Ohio State May Have Found A Solution On Offense: Goodbye, RPO

COLUMBUS, Ohio — Ohio State’s offense had their most balanced attack between running and passing that they’ve had in weeks.

The Buckeyes threw for 252 yards and two touchdowns on the arm of Dwayne Haskins while Ohio State’s running back duo of Mike Weber and J.K. Dobbins combined for 254 rushing yards against the Huskers defense.

That 252/254 split in yardage is 50/50 almost on the dot, which is how Ohio State head coach Urban Meyer has always loved to run his offense.

Ohio State also managed to fix their red zone problems for the most part as the Buckeyes scored three touchdowns in four trips to the red zone against Nebraska with Dwayne Haskins throwing an interception on one of the four red zone trips, but the turnover problem can be discussed in another column.

Urban Meyer’s biggest problems with the offense that he named after the Purdue loss were the run game and red zone offense.

It appears those two problems have been fixed.

Why is that?  Why is it that a team that couldn’t run block at all for several weeks and that wasn’t even in the top 100 in the country in red zone efficiency was able to excel in both of those departments on Saturday vs. Nebraska?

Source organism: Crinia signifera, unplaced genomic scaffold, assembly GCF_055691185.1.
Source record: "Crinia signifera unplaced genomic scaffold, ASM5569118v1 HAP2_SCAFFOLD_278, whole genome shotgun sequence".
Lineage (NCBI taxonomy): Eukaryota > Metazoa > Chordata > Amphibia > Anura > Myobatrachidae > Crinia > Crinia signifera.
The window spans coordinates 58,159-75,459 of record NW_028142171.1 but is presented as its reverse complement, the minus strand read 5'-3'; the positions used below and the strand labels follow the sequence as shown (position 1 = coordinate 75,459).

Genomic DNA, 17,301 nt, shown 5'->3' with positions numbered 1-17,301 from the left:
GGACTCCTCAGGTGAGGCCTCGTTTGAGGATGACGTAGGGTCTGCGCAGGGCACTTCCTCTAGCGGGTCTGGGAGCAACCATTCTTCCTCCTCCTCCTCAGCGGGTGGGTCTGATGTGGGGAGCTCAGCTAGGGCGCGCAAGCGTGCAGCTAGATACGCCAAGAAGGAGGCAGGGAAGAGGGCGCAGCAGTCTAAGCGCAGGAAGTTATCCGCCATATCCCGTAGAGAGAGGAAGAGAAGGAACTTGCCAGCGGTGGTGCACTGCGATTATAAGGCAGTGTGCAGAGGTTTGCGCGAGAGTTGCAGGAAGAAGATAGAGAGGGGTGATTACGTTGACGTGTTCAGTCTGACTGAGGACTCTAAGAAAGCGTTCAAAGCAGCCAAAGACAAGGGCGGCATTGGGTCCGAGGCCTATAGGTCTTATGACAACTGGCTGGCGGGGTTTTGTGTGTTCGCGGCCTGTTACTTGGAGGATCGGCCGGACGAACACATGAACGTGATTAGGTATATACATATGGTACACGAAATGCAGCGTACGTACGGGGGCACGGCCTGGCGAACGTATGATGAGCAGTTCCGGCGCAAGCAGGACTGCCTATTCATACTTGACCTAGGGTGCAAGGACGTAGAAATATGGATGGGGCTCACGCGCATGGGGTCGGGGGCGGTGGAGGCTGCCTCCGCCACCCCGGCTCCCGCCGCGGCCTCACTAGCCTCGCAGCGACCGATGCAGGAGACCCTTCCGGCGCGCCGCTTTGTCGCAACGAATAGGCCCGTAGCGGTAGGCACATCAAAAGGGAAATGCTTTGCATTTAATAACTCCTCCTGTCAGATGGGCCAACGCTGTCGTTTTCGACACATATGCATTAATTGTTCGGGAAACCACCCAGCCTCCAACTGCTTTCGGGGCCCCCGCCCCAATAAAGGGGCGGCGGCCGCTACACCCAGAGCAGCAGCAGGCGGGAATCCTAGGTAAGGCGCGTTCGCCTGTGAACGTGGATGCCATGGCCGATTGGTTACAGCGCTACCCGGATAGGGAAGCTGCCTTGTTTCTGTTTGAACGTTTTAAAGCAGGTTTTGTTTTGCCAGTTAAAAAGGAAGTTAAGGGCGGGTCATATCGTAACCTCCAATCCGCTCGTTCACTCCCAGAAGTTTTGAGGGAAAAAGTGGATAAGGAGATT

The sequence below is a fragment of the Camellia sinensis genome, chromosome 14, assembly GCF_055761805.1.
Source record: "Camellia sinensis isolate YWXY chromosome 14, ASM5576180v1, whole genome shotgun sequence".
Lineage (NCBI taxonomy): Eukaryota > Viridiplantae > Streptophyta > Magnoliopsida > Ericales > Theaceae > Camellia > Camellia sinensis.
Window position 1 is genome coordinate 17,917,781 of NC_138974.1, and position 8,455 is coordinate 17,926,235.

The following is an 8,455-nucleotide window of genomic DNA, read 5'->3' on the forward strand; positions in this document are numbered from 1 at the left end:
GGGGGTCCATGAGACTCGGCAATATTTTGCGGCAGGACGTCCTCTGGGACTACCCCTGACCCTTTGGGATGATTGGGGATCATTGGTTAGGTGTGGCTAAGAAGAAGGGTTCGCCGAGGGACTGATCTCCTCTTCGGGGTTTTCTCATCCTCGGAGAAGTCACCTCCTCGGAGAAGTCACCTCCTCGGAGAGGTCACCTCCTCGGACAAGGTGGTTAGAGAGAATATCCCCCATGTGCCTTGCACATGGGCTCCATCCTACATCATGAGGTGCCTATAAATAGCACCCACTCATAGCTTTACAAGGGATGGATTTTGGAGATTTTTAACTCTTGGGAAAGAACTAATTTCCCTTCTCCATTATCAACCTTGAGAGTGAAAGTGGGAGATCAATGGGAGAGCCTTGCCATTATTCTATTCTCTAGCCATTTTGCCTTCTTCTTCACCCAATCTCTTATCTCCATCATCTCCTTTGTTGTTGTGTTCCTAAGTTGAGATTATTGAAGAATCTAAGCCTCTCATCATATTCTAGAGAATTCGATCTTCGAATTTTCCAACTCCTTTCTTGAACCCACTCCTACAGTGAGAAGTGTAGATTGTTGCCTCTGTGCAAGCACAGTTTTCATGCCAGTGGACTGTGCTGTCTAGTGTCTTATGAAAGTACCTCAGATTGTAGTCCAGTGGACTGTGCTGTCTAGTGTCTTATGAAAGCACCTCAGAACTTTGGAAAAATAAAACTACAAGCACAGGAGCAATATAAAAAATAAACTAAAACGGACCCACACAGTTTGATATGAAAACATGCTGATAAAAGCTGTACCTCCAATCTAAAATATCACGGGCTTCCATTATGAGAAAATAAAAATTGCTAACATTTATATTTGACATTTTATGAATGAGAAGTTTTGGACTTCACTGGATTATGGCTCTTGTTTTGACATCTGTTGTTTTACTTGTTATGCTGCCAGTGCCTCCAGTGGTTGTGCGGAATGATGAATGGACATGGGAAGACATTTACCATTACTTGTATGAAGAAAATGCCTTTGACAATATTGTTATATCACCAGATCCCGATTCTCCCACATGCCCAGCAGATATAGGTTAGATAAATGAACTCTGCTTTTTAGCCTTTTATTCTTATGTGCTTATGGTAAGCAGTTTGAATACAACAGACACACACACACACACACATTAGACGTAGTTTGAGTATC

It’s a simple answer: they abandoned the run-pass option (RPO).

We’ve known for weeks now – and so have the teams that Ohio State has faced – that quarterback Dwayne Haskins poses no run threat whatsoever.  So, in order to make the offense more successful, Ohio State finally settled on the genius idea of letting the guys who’s really good at throwing throw and the guys who are really good at running run.

“Honestly,” running back Mike Weber said, “we didn’t have any reads today.  I think it was just give the ball to the running back and let him make a play.”

The offensive line is the biggest benefactor of this new scheme, as they no longer have to decide whether to run block or to pass block on an RPO play.  They simply know what type of play is going to be called – while the opposing defense doesn’t – and they put their best effort into one type of blocking, and it worked fantastically against Nebraska, leading Ohio State to their highest rushing total since their season opener against Oregon State.

The scheme in the run game was no longer on an option, but on straight downhill running, which brought much delight to the running backs and offensive line alike.

“The whole offensive line was happy about it,” said offensive lineman Thayer Munford.

You could see joy on the faces of all the Ohio State offensive linemen and running backs in their postgame interviews when they were talking about not running RPOs.

Any why wouldn’t they be happy?  It worked.  Had it not been for a few fumbles and a red zone interception, Ohio State could’ve easily scored many more points against Nebraska, and the Huskers themselves wouldn’t have scored so many points as 14 of their 31 points came off of Buckeye turnovers.

Ohio State is still a flawed team and they still have much to improve on before they’re ready to contend for the College Football Playoff or even the Big Ten Championship, but the OSU offense took a giant step in the right direction on Saturday.


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